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Motion-sensing electric brake controllers: How do they work?

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An automatically activated, independent braking system is required on any trailer with a gross trailer mass of more than 750kg. On heavier trailers and caravans, electric brakes are the most common form of brakes. So, how are they controlled and what is the best way to do it? We look at electric brake controllers as an important part of trailer maintenance, with a focus on the motion-sensing type.

What is an electric brake controller?

 Quite simply, an electric brake controller is required on any trailer with electrically-activated brakes. It’s essential equipment for trailer maintenance. It controls the brakes by sending a preset level of voltage or an automatically set level of voltage to the brake system. The more voltage applied, the more the brakes engage. Regardless of how they activate the brakes (discussed below), electric brake controllers require no direct input from the driver under normal conditions.

Proportional input

 Motion-sensing electric brake controllers are activated when the driver applies the brakes on the tow vehicle. Once activated, a sensor measures the deceleration of the tow vehicle and applies a proportional amount of power to the trailer’s brakes. Hence, this type of controller is also known as a pendulum brake controller or proportional brake controller. A downside of most proportional brake controllers is that they have to be mounted in a level position, which limits where they can be installed.

Performance

 The proportional braking process happens in real time allowing for better feedback to the driver. Because of this and because the level of braking is measured, this type of controller is ideal for heavier loads.

Reduced wear and tear

 Performance aside, one of the key advantages of a motion-sensing electric brake controller is reduced wear and tear. Because the system applies braking power to the trailer that is in direct proportion to the power applied by the tow vehicle, the load put on the tow vehicle’s brakes is reduced throughout the entire braking process. The same is true of the trailer’s brakes – the trailer is not required to brake any more than is needed, reducing the amount of trailer maintenance required.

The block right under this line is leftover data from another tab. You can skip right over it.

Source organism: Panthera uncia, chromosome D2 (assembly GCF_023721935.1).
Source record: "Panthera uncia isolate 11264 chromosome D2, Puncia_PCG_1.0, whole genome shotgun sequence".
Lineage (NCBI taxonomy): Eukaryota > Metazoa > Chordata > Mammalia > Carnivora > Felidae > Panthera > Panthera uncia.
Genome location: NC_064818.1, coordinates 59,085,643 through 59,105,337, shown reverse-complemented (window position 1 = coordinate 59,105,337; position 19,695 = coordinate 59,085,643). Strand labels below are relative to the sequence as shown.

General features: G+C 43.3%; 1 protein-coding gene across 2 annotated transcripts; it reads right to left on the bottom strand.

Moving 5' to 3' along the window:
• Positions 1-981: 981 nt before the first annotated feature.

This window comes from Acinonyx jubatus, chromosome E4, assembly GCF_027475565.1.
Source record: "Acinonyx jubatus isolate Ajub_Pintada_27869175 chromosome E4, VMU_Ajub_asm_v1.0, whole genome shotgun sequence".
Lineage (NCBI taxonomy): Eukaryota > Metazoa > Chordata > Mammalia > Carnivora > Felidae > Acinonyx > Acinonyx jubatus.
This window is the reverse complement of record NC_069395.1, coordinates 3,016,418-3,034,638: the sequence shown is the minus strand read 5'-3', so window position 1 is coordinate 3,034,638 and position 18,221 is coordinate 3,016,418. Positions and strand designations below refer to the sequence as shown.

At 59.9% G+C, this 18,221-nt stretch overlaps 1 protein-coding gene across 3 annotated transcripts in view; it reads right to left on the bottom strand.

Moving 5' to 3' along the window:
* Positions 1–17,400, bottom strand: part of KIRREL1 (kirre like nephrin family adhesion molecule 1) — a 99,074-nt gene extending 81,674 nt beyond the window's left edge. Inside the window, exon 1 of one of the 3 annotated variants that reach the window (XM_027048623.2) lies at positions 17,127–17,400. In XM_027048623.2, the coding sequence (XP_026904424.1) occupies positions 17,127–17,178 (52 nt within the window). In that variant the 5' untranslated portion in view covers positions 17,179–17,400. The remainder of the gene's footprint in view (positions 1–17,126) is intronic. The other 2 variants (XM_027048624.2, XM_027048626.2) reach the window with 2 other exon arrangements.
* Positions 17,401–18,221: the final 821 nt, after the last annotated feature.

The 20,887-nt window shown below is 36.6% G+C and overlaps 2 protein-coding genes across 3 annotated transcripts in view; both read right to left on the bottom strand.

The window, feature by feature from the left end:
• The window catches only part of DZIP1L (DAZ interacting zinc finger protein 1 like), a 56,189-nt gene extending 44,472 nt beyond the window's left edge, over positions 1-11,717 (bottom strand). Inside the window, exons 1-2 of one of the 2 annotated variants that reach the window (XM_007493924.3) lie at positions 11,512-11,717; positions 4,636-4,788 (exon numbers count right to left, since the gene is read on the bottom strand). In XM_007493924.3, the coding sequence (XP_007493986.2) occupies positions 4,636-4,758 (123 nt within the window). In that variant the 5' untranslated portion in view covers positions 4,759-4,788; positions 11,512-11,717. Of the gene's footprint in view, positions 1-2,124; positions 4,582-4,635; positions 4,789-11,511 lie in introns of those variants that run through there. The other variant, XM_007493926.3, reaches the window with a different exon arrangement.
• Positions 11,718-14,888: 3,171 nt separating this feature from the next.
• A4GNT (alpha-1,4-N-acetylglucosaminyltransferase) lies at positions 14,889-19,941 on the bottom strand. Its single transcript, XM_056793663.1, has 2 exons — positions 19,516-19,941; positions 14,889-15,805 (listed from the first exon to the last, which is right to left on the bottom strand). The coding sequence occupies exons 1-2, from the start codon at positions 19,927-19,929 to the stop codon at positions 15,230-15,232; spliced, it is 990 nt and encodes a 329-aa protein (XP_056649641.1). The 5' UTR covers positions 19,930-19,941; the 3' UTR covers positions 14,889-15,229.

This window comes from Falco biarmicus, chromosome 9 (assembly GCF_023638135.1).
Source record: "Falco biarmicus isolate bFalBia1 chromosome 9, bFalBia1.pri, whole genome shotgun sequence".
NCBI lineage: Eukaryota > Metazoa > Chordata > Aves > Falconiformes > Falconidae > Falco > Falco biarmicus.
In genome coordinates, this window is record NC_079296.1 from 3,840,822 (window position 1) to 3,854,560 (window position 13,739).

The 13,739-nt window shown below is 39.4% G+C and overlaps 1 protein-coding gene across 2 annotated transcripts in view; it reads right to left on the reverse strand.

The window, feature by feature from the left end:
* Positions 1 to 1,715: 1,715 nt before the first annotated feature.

Understanding the advantages

 To highlight the advantages of a motion-sensing brake controller, it’s important to understand alternative controllers such as those that are time based, or are manually switched on when required. Time-based brake controllers offer no proportional input in braking. Instead, the application of the tow vehicle’s brakes triggers the controller to apply a preset level of braking voltage after a specified amount of time. In other words, regardless of the level of braking required for a given situation, a time-based brake controller will always apply the same level of braking force, and that’s after an initial delay. The same goes for a manually activated controller, which also has the added delay of the driver pressing a button to activate the brakes.

A disadvantage of this system is that because the same level of braking force is applied, regardless of how much the tow vehicle brakes, wear and tear is increased on the trailer. Another disadvantage is that this kind of controller is less effective with heavier trailers. That said, a time-based brake controller is usually less expensive and is more flexible in how it can be mounted.

Motion-sensing brake controllers offer a more natural braking experience than that of time-based controllers. Because they make for safer driving – and reduce the wear and tear on the towing vehicle and trailer – the higher price tag and trickier installation is justifiable.

Find out more about AL-KO’s range of motion-sensing electric brake controllers.

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